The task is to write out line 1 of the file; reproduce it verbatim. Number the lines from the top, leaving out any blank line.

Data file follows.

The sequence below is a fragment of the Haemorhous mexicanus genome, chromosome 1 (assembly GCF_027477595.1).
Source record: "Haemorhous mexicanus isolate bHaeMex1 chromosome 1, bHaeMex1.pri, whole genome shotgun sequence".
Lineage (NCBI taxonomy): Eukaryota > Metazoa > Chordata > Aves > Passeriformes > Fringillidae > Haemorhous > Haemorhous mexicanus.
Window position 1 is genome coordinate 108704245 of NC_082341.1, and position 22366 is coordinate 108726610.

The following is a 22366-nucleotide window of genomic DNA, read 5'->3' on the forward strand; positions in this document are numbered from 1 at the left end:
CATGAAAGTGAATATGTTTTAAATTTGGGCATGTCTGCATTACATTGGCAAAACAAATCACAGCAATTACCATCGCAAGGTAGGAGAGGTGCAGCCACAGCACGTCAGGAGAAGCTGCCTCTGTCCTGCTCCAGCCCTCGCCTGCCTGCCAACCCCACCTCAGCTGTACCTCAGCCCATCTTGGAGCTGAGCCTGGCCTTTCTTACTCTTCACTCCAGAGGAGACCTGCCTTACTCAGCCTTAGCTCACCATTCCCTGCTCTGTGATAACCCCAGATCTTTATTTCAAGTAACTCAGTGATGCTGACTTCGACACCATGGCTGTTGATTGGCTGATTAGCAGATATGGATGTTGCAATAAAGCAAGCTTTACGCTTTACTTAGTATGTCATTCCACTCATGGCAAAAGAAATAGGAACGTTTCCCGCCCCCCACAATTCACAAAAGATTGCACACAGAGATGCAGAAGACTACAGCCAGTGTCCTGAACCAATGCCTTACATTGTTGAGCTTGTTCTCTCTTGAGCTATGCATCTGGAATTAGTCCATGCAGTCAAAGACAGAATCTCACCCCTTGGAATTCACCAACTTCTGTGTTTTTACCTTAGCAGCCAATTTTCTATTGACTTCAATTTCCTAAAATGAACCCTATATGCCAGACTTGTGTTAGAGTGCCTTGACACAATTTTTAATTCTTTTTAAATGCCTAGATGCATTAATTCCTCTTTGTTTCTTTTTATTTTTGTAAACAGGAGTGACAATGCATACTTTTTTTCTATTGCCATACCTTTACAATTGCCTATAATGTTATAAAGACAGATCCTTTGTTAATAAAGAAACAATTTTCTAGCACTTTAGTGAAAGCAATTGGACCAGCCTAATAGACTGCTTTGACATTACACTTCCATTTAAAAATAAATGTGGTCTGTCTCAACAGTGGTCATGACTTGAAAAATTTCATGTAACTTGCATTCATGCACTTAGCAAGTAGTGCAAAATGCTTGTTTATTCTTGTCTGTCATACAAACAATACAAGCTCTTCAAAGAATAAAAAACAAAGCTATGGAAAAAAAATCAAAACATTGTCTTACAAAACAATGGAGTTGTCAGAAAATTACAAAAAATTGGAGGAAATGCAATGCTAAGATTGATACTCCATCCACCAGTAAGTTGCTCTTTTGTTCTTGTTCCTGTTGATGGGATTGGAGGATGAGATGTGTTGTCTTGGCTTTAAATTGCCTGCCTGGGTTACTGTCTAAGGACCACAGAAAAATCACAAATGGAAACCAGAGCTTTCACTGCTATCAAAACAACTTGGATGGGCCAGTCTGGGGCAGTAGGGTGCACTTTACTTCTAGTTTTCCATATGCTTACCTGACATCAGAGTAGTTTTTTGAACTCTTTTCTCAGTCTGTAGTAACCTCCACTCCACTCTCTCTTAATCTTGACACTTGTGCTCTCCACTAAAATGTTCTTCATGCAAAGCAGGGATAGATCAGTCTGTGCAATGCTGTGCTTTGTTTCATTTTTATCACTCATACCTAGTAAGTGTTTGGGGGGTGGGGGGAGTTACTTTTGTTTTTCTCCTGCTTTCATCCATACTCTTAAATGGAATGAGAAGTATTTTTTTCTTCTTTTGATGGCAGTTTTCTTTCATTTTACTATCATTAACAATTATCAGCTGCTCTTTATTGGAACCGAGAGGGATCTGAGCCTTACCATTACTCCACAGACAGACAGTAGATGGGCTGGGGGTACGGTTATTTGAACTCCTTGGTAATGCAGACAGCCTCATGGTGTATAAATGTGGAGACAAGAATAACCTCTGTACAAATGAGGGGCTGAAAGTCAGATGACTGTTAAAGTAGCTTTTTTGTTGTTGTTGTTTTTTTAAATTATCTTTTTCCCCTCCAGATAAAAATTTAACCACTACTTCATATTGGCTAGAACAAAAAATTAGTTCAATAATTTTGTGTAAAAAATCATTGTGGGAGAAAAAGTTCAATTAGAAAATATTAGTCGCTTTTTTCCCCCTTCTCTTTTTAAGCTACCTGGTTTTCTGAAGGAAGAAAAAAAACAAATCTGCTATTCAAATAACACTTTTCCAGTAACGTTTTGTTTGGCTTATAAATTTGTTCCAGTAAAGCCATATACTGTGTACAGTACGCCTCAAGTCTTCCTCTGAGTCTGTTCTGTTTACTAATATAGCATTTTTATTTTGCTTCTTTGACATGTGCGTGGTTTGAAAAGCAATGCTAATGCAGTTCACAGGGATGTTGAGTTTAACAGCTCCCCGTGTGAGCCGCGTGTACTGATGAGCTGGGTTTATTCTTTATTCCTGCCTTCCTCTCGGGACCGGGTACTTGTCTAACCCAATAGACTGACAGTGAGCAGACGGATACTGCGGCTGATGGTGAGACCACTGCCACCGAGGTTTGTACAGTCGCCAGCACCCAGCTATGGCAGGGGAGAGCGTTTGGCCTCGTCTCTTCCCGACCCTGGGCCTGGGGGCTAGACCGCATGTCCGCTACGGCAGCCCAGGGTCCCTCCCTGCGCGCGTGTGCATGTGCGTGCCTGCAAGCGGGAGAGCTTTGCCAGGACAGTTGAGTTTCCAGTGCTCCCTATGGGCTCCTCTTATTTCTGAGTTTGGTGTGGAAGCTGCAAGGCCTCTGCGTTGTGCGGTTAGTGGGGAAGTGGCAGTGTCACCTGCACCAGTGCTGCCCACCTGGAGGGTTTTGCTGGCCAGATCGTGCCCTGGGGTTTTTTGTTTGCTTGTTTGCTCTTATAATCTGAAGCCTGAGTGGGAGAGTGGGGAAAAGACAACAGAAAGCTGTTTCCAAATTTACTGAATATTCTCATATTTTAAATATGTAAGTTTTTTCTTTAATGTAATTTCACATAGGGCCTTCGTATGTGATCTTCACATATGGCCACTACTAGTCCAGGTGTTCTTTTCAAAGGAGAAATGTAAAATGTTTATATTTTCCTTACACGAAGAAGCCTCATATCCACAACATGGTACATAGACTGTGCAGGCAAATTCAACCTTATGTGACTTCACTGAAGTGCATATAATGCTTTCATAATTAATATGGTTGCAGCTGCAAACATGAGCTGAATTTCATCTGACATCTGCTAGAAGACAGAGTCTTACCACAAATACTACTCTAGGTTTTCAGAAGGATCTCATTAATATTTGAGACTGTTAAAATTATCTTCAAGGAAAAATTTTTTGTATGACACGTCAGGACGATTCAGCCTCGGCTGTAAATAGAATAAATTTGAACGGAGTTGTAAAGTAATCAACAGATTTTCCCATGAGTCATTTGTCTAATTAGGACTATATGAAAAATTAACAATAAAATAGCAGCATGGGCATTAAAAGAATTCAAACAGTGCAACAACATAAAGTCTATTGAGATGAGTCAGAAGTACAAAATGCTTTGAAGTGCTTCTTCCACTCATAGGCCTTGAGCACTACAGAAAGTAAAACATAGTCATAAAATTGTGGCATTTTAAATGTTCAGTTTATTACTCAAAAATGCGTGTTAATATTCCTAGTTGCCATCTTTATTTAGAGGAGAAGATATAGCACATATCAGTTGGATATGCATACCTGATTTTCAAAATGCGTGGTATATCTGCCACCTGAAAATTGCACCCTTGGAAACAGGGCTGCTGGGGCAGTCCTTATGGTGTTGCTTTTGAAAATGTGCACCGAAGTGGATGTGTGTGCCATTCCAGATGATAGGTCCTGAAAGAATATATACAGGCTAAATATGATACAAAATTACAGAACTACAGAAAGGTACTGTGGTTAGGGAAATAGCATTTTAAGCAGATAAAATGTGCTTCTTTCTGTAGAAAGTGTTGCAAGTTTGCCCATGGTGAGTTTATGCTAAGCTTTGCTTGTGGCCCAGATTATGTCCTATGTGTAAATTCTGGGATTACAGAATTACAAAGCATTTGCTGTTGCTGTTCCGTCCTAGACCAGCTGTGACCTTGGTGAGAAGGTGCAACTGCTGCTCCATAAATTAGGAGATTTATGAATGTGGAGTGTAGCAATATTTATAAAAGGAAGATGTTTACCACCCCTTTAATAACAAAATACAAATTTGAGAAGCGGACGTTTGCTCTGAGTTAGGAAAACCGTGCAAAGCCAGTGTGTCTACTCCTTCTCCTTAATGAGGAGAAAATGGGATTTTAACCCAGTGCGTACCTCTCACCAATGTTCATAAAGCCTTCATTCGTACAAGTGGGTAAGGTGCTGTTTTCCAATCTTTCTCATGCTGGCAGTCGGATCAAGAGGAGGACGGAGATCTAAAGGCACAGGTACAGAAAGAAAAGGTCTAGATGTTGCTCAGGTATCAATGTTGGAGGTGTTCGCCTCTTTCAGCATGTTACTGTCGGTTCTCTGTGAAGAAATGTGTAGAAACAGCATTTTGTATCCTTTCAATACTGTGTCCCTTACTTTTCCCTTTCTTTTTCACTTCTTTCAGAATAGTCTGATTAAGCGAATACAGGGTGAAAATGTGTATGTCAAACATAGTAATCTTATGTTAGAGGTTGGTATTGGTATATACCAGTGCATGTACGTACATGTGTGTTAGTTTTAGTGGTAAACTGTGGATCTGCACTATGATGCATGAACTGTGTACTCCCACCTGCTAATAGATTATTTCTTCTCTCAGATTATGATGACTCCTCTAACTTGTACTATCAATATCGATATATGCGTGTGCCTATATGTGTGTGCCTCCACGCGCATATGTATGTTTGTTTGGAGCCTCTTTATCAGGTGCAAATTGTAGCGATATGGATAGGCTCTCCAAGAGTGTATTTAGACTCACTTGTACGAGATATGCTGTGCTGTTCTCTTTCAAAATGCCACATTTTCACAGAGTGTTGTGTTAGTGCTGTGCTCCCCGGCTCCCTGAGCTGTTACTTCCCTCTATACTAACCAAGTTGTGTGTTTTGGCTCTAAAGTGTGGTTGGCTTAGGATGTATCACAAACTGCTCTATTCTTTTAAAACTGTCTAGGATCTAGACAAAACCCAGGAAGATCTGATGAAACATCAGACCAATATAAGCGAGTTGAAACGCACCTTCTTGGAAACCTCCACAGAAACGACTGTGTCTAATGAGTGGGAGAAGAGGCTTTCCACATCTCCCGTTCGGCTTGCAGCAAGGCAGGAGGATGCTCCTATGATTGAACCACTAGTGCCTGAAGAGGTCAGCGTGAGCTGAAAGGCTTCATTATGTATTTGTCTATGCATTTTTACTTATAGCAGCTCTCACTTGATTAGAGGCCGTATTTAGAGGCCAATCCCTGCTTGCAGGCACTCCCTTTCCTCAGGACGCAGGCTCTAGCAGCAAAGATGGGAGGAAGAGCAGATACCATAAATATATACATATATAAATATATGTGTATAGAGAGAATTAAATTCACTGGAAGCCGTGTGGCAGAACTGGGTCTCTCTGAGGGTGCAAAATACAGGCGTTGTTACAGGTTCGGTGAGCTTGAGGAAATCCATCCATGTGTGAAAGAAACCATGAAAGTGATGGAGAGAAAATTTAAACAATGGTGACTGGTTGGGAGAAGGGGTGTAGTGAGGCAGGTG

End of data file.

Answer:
The sequence below is a fragment of the Haemorhous mexicanus genome, chromosome 1 (assembly GCF_027477595.1).